We paddled together through a rock opening into a peaceful lagoon, then back through the floating fishing villages,  and briefly out into the open ocean.  All was peaceful until our buddy Miguel got held up on a beach by two guard dogs and had to retreat, shivering into the water, while he awaited rescue.  It made for a good story back on deck with a cold beer in hand.  We could paddle with the group or by ourselves, it was fairly unstructured.

After collecting the climbers, the boat moored for lunch.  The crew had prepared sauteed potatoes, fried chicken, spring rolls, rice, tofu, and omelette while  beer, softdrink and bottled water were available to buy.  We gathered in groups of four at individual cane tables on the lower deck, to share the communal platters.  Both times we took boat trips in Vietnam we were blown away by the variety of food the crew managed to prepare with little more than a gas burner and a piece of deck space.

After lunch the climbers were dropped at their next island while we cruised to a new kayaking spot.  This time there was a miniature temple on a nearby island to explore, and free kayak time spent exploring the maze of islands.   Back on board, we picked up the climbers, and lounged about in bean bags on the top deck, drinking beers, and watching the sun drop behind the islands while we motored back toward port.

By the way you do not need rock climbing experience to go climbing, the guide will instruct you.  Some people chose to kayak in the morning and climb in the afternoon.

On the way back to port we dropped some guests off for a romantic night at a low key island resort, and some others at the Hanoi Beach backpacker island, which was all pumping music, beach volleyball and partying.  It seemed like there was something for everyone in Lan Ha Bay.

We were so happy with our trip into the bay.  The scenery was out of this world – gigantic limestone pinnacles jutting skyward from the emerald green water – sandy beaches clinging to their bases – colourful floating villages –  plenty of time and space to explore wherever we wanted – great food – and good conversation.

Originally we thought we might do another trip the next day, but we decided to leave it on a high.  Our day could not have been better.

More things to do on Cat Ba Island.
On arrival we quickly chose a hotel so that we could organize a trip to the war-time hospital cave that very afternoon.  I had heard about this cave and was eager to see it.  In the side street near Noble House we walked into a shop with a tourist information sign out front, and negotiated the hire of two motorbikes with guides – for twice the price we could have had a taxi.  It was an exciting 10 km ride, up and down hills, along bays and beside green cultivated fields.  I clung on behind the driver who was about half my size, and spent all of his time answering his mobile phone which he kept tucked into the top of his pants, right under where my hand rested.

On arrival at the cave our drivers played pool at a nearby cafe while our cave guide led us up bamboo steps to the cave entrance.  Just inside the cave he produced a fake machine gun and a big smile.  He explained all the rooms.  There were operating theatres, a movie theatre, bedrooms, kitchens and an escape route where soldiers could jump from a high up cave into a pool below.  The cave had three floors of rooms built into it and was in use until 1975.  It was a truly amazing place.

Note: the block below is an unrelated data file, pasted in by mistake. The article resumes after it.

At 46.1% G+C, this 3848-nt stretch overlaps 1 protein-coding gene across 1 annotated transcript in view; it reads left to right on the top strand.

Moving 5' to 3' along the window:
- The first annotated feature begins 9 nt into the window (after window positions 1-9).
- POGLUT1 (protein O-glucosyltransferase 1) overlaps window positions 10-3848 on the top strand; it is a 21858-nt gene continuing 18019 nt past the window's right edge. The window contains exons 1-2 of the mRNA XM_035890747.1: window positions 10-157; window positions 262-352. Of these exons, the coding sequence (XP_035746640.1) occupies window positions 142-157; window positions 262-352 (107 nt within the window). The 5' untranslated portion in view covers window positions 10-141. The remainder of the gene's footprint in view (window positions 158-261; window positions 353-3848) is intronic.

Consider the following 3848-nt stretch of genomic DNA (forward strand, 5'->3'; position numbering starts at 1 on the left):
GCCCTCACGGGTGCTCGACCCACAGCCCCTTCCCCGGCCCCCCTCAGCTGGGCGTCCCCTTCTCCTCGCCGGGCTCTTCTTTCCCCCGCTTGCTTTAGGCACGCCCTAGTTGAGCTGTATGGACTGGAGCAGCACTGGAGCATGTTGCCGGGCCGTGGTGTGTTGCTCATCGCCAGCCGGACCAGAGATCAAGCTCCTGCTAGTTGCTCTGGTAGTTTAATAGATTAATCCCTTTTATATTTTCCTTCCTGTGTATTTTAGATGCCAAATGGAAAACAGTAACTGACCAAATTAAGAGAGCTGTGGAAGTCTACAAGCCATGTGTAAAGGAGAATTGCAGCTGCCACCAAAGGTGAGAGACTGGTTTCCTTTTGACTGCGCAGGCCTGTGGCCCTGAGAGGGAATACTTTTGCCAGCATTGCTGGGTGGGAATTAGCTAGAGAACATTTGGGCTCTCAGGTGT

On the way home, after yet another phonecall, we had an impromptu detour to collect my driver’s child from school. Thankfully she had already left the school with someone else, although three of us on the bike could have been fun.

Seafood is the speciality on Cat Ba.  There are tanks of live crabs and fish in some restaurants.  We tried several, all along the Esplanade Strip:
The Bamboo Hut, Huong Y, the Noble House Cafe (Western/Vietnamese mix), Green Mango (breakfasts) and last but not least the restaurant (name unknown) on the left of Bamboo Hut.  There, we watched the cook prepare superb fresh crab and prawn spring rolls for us, after which he whipped up stir fried squid and vegetables.  The squid was so fresh, sweet and tender, I salivate just thinking about it.

Restaurant food was only a few dollars but even cheaper food can be found at the markets on the way into town.
There are floating restaurants, accessed by boat from the main pier just near the welcome sign.  We did not try them as we did not like the thought of being at the mercy of the boat drivers should we wish to leave.

We stayed one night at a hotel on the corner of the Esplanade across the street from Noble House (home to Slo Pony).  At $10 a night double it was great value, but the huge rooms had a neglected feel to them.  Curtains were falling from their hooks, the sheet on the bed was probably dirty (I asked for and received another without problem), and the water from the claw foot bath ran across the floor in front of the toilet before finally finding its way to the drain hole in the far corner of the room.  Looking under the bed revealed a collection of cigarette butts.  I think there may have been only one other couple staying at the hotel, which I suspect would lift it’s game come the tourist season.  We did enjoy the view of the bay though.

The second night we spent at Noble House, $16/night double, which was clean and well maintained but noisy from the music in the bar.  We knew this would  be the case and had ear plugs ready for action.  The view from there was also amazing.

There are many hotels strung along the esplanade, with more up-market accommodation options also available.  Out of season there are many bargains to be had. Let us know if there is anything you would like to know about Cat Ba Island and Sails of Indochina Cruises.

Sails of Indochina - Lan Ha Bay